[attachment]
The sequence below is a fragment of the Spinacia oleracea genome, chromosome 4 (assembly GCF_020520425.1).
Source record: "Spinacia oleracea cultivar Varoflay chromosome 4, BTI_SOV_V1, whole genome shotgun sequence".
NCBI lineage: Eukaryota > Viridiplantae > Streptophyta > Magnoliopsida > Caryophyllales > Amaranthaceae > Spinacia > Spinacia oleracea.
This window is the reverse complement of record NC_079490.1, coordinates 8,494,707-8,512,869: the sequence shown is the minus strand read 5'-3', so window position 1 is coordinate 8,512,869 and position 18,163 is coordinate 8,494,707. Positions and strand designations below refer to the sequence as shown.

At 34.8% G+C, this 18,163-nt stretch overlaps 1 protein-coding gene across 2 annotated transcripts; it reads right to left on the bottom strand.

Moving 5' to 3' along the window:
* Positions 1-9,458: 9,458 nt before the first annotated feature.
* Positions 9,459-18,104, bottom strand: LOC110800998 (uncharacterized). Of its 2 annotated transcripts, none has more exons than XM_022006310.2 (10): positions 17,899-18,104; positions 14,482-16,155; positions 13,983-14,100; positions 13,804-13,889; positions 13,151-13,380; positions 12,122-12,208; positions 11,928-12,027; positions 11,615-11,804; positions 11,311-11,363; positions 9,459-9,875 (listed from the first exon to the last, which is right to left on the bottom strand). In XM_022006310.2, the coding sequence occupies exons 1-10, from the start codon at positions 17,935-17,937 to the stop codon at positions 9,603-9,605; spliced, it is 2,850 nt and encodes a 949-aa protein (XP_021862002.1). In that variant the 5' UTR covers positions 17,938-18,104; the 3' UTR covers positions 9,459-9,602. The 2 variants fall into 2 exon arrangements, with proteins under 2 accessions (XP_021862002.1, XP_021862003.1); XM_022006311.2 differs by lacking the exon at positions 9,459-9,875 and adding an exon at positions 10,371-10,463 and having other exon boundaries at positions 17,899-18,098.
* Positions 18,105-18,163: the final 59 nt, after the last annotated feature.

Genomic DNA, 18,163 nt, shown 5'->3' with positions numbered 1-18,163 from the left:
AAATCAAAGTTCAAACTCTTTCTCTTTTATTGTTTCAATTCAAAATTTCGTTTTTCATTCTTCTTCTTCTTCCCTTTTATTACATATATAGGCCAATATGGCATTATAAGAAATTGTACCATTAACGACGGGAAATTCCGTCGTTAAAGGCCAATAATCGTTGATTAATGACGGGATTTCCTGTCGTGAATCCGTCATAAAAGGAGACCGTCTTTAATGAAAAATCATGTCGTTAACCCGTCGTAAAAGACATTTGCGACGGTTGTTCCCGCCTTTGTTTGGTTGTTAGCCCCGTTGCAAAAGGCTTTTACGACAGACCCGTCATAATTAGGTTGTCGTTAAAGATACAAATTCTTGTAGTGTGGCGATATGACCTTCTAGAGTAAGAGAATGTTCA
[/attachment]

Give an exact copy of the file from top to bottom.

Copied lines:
The sequence below is a fragment of the Spinacia oleracea genome, chromosome 4 (assembly GCF_020520425.1).
Source record: "Spinacia oleracea cultivar Varoflay chromosome 4, BTI_SOV_V1, whole genome shotgun sequence".
NCBI lineage: Eukaryota > Viridiplantae > Streptophyta > Magnoliopsida > Caryophyllales > Amaranthaceae > Spinacia > Spinacia oleracea.
This window is the reverse complement of record NC_079490.1, coordinates 8,494,707-8,512,869: the sequence shown is the minus strand read 5'-3', so window position 1 is coordinate 8,512,869 and position 18,163 is coordinate 8,494,707. Positions and strand designations below refer to the sequence as shown.

At 34.8% G+C, this 18,163-nt stretch overlaps 1 protein-coding gene across 2 annotated transcripts; it reads right to left on the bottom strand.

Moving 5' to 3' along the window:
* Positions 1-9,458: 9,458 nt before the first annotated feature.
* Positions 9,459-18,104, bottom strand: LOC110800998 (uncharacterized). Of its 2 annotated transcripts, none has more exons than XM_022006310.2 (10): positions 17,899-18,104; positions 14,482-16,155; positions 13,983-14,100; positions 13,804-13,889; positions 13,151-13,380; positions 12,122-12,208; positions 11,928-12,027; positions 11,615-11,804; positions 11,311-11,363; positions 9,459-9,875 (listed from the first exon to the last, which is right to left on the bottom strand). In XM_022006310.2, the coding sequence occupies exons 1-10, from the start codon at positions 17,935-17,937 to the stop codon at positions 9,603-9,605; spliced, it is 2,850 nt and encodes a 949-aa protein (XP_021862002.1). In that variant the 5' UTR covers positions 17,938-18,104; the 3' UTR covers positions 9,459-9,602. The 2 variants fall into 2 exon arrangements, with proteins under 2 accessions (XP_021862002.1, XP_021862003.1); XM_022006311.2 differs by lacking the exon at positions 9,459-9,875 and adding an exon at positions 10,371-10,463 and having other exon boundaries at positions 17,899-18,098.
* Positions 18,105-18,163: the final 59 nt, after the last annotated feature.

Genomic DNA, 18,163 nt, shown 5'->3' with positions numbered 1-18,163 from the left:
AAATCAAAGTTCAAACTCTTTCTCTTTTATTGTTTCAATTCAAAATTTCGTTTTTCATTCTTCTTCTTCTTCCCTTTTATTACATATATAGGCCAATATGGCATTATAAGAAATTGTACCATTAACGACGGGAAATTCCGTCGTTAAAGGCCAATAATCGTTGATTAATGACGGGATTTCCTGTCGTGAATCCGTCATAAAAGGAGACCGTCTTTAATGAAAAATCATGTCGTTAACCCGTCGTAAAAGACATTTGCGACGGTTGTTCCCGCCTTTGTTTGGTTGTTAGCCCCGTTGCAAAAGGCTTTTACGACAGACCCGTCATAATTAGGTTGTCGTTAAAGATACAAATTCTTGTAGTGTGGCGATATGACCTTCTAGAGTAAGAGAATGTTCA